Understanding the Role of Organizational Factors in Shaping the Research Careers of Women Academics in Higher Education

By Ion, Georgeta | Journal of New Approaches in Educational Research, July 2014 | Go to article overview

Understanding the Role of Organizational Factors in Shaping the Research Careers of Women Academics in Higher Education


Ion, Georgeta, Journal of New Approaches in Educational Research


1 INTRODUCTION

1.1 Factors influencing the research careers

Research activity has been identified as one of the most important academic activities (Hobson, Jones & Deane, 2005) with significant studies being done by researchers in the field of educational organization. The authors' attention was focused on the performance indicators of academic staffengaged in research activities (e.g. Bruneau & Savage, 2002; Morley, 2003), including such aspects as number of publications, budgets for research projects, and the dissemination of results. All these factors can become significant in determining promotion to higher professional levels, or obtaining professional prestige.

While the literature shows that some progress has been made with regard to the level of women's participation in higher education, a distinct gender-based differentiation of roles still exists within universities (Sagaria & Agans, 2006; Smeby & Try, 2005). For example, it has been suggested that women are more commonly associated with teaching activities while men are more likely to achieve recognition both for their research and for their management abilities (Bagilhole, 2007; Tomàs, Duran, Guillarmon & Lavie, 2008). Other issues arise too concerning the different circumstances that lead women to have lower research productivity levels (Walby & Olsen, 2002) and the identification of the obstacles faced by women in their research careers. Among these obstacles stands out the fact that women have less confidence in their own skills and do not enjoy the same degree of access to academic networks as men (Doherty & Manfredi, 2005). Women consequently have less access to funding for research (Lafferty & Fleming, 2000) and have fewer resources and fewer research staff(Toren, 1993).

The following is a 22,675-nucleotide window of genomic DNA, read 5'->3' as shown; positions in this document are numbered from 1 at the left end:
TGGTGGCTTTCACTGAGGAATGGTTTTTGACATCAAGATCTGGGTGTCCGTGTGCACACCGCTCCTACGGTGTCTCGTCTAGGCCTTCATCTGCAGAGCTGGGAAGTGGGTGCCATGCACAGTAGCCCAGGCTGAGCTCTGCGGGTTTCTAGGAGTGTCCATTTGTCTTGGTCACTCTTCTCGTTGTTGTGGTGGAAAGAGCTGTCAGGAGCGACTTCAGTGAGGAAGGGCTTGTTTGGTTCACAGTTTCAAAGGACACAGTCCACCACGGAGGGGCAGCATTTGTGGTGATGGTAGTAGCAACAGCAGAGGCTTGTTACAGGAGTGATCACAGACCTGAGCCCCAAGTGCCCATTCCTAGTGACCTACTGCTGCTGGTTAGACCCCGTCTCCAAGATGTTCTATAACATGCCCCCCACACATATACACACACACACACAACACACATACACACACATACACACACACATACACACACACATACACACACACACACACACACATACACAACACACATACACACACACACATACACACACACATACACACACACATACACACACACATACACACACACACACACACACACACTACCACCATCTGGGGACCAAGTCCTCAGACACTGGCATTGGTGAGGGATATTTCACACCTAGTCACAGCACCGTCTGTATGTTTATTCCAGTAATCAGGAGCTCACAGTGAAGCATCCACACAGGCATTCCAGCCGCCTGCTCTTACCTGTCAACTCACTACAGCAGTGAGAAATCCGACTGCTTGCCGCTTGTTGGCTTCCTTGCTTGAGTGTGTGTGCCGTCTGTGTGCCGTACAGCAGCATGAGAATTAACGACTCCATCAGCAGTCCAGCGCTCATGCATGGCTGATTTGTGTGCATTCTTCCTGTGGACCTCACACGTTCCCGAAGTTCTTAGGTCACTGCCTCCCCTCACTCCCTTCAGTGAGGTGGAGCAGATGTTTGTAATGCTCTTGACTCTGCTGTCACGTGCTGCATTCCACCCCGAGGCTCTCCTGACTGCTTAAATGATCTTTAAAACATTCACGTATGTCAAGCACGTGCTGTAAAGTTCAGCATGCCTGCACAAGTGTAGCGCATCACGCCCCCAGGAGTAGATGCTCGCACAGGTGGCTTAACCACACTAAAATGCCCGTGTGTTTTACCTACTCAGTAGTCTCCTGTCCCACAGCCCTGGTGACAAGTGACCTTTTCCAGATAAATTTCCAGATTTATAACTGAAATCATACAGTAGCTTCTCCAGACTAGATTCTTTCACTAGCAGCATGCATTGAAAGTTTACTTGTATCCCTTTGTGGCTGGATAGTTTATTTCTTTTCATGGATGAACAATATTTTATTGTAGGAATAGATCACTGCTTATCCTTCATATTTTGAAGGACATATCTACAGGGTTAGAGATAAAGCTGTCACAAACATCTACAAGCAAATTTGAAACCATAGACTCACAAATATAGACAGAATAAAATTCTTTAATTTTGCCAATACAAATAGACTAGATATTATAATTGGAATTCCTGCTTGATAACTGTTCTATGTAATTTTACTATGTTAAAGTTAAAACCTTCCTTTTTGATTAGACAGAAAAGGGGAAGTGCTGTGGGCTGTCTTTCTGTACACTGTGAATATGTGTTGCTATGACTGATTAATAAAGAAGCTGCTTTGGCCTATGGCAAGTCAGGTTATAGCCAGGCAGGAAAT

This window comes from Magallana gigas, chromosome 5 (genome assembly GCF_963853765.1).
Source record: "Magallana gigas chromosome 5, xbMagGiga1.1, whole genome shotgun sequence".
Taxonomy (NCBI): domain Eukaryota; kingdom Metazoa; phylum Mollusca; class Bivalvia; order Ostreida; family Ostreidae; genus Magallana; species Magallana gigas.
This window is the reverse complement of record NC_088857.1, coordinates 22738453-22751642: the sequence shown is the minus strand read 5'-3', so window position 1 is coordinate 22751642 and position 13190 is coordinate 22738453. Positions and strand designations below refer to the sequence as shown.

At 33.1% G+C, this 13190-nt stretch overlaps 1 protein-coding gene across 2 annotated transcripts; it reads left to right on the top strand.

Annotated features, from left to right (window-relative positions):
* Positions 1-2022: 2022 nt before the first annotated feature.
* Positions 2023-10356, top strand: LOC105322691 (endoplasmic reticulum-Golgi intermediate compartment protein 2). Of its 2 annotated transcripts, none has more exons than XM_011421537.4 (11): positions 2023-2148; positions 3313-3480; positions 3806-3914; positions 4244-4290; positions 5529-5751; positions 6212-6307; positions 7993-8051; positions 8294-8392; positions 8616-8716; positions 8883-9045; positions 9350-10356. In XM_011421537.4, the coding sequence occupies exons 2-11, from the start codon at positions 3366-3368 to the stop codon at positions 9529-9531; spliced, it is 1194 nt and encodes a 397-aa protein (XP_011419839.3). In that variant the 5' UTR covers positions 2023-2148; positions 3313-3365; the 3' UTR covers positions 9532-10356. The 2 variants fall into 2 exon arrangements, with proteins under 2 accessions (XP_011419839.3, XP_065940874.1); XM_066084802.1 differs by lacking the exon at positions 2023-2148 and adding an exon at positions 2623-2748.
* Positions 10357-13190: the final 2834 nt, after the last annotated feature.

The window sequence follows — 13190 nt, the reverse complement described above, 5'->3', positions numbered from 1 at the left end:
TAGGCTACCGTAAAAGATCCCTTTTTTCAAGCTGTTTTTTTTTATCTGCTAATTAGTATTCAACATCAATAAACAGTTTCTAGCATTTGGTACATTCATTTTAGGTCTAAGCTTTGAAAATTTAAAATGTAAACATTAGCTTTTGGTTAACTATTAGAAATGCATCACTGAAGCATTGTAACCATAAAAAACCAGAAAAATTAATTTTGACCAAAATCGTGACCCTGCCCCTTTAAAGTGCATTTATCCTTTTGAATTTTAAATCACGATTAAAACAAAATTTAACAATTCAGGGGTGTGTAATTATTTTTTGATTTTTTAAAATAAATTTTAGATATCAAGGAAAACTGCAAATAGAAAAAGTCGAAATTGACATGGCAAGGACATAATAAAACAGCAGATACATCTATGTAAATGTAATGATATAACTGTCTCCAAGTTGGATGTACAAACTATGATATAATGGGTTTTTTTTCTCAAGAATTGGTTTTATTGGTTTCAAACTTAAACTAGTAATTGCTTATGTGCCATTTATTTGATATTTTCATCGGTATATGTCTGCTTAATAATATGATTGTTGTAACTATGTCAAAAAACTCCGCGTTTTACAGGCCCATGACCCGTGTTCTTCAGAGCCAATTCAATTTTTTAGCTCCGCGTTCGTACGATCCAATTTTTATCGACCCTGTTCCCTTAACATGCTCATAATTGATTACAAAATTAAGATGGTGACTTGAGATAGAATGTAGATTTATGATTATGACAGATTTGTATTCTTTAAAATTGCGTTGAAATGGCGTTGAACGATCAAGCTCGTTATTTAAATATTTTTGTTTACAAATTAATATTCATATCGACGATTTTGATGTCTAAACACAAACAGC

Despite the obstacles mentioned above, there are successful women academics and some of them have achieved considerable professional recognition. It is enlightening to identify the factors which are instrumental in enabling female academics to succeed. Whereas obstacles to success have been widely researched, little research has been conducted into the factors associated with the success of women in leadership research positions.

Some relevant studies have been published both internationally and inside Spain and Catalonia, though. Some of the significant influences identified include the study about the concept of researcher development with a special focus on female leaders (Evans, 2012), the impact of training programs and their role in promoting professional development; the importance of acquiring research skills (Devos, 2007, amongst others); and mentoring programs (Higgs, 2003; Guillarmon, 2011). Other aspects related to building a successful career are the prevailing organizational culture and the social context (Dever & Morrison, 2009).

When the factors influencing research activity are investigated, the literature usually focuses on the individual level. Most studies concentrate on the effects caused by the individual determinants of academic success upon research (e.g. Stephan & Levin, 1997). Studies on how academic research is produced therefore need to acknowledge organizational and group factors, focusing on the context where research teams operate (Stephan & Levin, 1997) and examining the way in which the quality of fellow researchers belonging to the same team or group can represent a crucial factor in the success and productivity of individuals (Carayol & Matt, 2004).

1.2 Organizational factors and their influence on the research career

Whilst a large and growing body of literature investigating the factors that influence productivity at an individual level has begun to appear, only a few studies have so far looked at research groups as factors affecting research success.

The research group represents the most characteristic organizational "micro" unit and very plastic entity with diffuse contours in some cases. …

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